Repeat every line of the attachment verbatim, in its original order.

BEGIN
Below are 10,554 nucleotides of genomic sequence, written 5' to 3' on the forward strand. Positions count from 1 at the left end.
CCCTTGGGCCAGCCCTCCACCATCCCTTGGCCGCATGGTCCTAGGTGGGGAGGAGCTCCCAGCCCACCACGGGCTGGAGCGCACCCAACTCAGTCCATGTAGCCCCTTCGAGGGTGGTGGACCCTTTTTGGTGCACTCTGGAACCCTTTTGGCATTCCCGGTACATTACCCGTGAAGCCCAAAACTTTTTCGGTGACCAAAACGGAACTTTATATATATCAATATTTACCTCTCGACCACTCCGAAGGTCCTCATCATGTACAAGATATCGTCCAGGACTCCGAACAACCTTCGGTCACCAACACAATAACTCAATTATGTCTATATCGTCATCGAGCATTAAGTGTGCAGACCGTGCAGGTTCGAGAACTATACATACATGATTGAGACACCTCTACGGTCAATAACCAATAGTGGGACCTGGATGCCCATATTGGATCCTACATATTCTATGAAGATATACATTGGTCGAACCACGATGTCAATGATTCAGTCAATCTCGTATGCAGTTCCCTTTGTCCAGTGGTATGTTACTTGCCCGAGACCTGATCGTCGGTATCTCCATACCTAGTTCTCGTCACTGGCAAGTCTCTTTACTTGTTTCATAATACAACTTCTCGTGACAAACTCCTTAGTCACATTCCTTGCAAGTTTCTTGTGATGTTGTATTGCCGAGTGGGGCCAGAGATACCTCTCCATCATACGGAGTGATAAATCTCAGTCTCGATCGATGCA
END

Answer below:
Below are 10,554 nucleotides of genomic sequence, written 5' to 3' on the forward strand. Positions count from 1 at the left end.
CCCTTGGGCCAGCCCTCCACCATCCCTTGGCCGCATGGTCCTAGGTGGGGAGGAGCTCCCAGCCCACCACGGGCTGGAGCGCACCCAACTCAGTCCATGTAGCCCCTTCGAGGGTGGTGGACCCTTTTTGGTGCACTCTGGAACCCTTTTGGCATTCCCGGTACATTACCCGTGAAGCCCAAAACTTTTTCGGTGACCAAAACGGAACTTTATATATATCAATATTTACCTCTCGACCACTCCGAAGGTCCTCATCATGTACAAGATATCGTCCAGGACTCCGAACAACCTTCGGTCACCAACACAATAACTCAATTATGTCTATATCGTCATCGAGCATTAAGTGTGCAGACCGTGCAGGTTCGAGAACTATACATACATGATTGAGACACCTCTACGGTCAATAACCAATAGTGGGACCTGGATGCCCATATTGGATCCTACATATTCTATGAAGATATACATTGGTCGAACCACGATGTCAATGATTCAGTCAATCTCGTATGCAGTTCCCTTTGTCCAGTGGTATGTTACTTGCCCGAGACCTGATCGTCGGTATCTCCATACCTAGTTCTCGTCACTGGCAAGTCTCTTTACTTGTTTCATAATACAACTTCTCGTGACAAACTCCTTAGTCACATTCCTTGCAAGTTTCTTGTGATGTTGTATTGCCGAGTGGGGCCAGAGATACCTCTCCATCATACGGAGTGATAAATCTCAGTCTCGATCGATGCA